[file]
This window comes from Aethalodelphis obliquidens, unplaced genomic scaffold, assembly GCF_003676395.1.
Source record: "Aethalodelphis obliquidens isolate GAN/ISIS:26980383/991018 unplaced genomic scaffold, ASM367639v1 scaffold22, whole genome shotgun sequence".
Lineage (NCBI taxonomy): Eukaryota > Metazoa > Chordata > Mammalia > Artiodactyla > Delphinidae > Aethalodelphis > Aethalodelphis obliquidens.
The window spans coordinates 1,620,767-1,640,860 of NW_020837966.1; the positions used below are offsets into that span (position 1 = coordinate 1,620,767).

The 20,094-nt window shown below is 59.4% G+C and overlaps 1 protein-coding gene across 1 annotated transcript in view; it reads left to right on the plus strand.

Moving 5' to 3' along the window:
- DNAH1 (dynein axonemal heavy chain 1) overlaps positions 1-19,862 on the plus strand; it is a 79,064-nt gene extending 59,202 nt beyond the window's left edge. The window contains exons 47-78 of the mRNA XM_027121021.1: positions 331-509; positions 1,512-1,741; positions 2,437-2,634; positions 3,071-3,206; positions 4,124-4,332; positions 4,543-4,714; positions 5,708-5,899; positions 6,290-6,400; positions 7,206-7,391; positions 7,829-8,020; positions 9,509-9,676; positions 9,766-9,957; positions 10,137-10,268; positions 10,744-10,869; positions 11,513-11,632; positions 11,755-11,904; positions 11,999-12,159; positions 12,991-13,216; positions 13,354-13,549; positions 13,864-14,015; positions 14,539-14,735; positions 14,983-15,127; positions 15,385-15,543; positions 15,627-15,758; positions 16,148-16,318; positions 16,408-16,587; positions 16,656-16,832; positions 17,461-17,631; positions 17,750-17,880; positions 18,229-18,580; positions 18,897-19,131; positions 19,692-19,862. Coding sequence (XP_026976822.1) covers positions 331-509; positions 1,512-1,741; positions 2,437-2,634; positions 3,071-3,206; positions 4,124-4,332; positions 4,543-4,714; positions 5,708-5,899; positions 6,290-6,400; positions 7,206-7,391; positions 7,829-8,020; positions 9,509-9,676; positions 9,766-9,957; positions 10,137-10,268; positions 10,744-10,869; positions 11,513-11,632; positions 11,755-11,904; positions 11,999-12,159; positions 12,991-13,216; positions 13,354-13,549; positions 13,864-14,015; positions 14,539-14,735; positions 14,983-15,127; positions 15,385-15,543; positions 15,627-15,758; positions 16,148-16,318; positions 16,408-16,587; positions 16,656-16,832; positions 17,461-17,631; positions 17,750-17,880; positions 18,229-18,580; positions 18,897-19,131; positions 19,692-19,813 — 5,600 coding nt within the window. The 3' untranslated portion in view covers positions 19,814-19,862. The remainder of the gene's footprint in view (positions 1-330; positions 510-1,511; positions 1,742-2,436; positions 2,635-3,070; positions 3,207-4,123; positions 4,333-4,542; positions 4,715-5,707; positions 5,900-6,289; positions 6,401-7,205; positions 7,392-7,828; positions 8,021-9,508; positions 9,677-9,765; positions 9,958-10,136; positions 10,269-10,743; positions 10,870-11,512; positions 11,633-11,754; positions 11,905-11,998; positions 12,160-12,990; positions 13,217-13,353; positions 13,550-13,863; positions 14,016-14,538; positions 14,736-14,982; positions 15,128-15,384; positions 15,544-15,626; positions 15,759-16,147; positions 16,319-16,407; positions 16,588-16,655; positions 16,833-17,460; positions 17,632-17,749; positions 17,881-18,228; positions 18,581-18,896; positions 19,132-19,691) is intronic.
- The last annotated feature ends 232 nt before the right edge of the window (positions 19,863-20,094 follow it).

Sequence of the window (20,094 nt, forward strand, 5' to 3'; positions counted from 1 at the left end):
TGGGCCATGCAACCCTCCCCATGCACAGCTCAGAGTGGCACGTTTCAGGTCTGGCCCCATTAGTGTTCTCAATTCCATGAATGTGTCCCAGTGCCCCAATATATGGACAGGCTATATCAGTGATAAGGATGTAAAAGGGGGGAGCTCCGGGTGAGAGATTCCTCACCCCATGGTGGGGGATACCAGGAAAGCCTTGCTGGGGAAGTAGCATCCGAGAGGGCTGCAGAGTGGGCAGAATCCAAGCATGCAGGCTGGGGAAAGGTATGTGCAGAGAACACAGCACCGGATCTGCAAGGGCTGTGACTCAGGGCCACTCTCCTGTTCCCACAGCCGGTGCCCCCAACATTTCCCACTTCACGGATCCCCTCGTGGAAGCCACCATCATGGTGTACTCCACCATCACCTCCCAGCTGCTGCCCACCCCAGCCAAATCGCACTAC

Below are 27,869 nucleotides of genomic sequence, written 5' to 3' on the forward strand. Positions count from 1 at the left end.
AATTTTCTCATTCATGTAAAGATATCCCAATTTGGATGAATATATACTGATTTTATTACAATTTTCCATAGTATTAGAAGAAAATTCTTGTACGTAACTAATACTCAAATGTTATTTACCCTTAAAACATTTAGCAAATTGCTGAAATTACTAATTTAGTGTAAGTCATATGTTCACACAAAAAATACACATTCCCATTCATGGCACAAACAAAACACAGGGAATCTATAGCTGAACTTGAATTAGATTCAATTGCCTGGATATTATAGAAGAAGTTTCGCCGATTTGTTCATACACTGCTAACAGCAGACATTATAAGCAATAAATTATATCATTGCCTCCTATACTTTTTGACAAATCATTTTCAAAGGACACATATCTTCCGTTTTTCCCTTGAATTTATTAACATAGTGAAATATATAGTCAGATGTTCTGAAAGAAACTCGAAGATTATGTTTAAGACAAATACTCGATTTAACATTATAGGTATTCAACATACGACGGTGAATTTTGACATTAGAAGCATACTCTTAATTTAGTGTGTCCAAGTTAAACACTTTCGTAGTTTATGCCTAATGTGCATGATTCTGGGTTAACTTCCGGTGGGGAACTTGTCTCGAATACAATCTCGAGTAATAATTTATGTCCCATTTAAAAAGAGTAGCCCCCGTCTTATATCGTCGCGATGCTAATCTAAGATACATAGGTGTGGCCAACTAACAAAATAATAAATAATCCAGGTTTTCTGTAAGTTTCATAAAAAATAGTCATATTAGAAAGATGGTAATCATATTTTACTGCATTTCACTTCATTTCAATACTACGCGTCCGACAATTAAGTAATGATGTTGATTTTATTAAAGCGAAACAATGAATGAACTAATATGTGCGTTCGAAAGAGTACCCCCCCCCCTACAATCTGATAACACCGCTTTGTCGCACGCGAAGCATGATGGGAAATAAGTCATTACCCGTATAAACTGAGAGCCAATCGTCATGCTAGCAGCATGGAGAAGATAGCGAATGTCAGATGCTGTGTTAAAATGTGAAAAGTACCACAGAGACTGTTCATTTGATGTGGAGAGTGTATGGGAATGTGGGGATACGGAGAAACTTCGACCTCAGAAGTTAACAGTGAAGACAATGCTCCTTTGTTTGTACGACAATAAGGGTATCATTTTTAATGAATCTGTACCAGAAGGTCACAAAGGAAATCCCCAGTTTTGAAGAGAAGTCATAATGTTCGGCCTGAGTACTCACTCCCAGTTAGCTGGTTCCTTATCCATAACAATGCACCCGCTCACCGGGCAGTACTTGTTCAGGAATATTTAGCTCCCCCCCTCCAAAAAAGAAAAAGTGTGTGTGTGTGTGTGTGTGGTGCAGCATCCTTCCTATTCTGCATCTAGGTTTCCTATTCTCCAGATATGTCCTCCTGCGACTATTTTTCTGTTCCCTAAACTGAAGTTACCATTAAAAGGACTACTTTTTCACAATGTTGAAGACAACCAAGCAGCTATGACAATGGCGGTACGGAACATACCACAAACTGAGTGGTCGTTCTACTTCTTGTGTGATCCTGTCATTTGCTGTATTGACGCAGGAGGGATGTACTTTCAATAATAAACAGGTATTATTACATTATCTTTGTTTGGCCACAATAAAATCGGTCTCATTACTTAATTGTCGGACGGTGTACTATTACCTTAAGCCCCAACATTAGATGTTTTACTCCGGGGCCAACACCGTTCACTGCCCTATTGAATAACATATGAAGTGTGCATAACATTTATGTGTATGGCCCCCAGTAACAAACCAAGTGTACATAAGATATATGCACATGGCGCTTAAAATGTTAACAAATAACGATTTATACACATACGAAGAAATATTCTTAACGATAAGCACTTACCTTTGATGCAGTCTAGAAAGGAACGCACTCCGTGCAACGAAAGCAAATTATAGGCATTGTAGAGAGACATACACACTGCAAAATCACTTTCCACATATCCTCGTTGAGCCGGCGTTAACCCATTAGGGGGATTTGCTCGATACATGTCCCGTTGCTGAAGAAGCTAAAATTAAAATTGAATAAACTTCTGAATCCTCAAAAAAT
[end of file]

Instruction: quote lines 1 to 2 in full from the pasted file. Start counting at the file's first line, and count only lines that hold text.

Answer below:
This window comes from Aethalodelphis obliquidens, unplaced genomic scaffold, assembly GCF_003676395.1.
Source record: "Aethalodelphis obliquidens isolate GAN/ISIS:26980383/991018 unplaced genomic scaffold, ASM367639v1 scaffold22, whole genome shotgun sequence".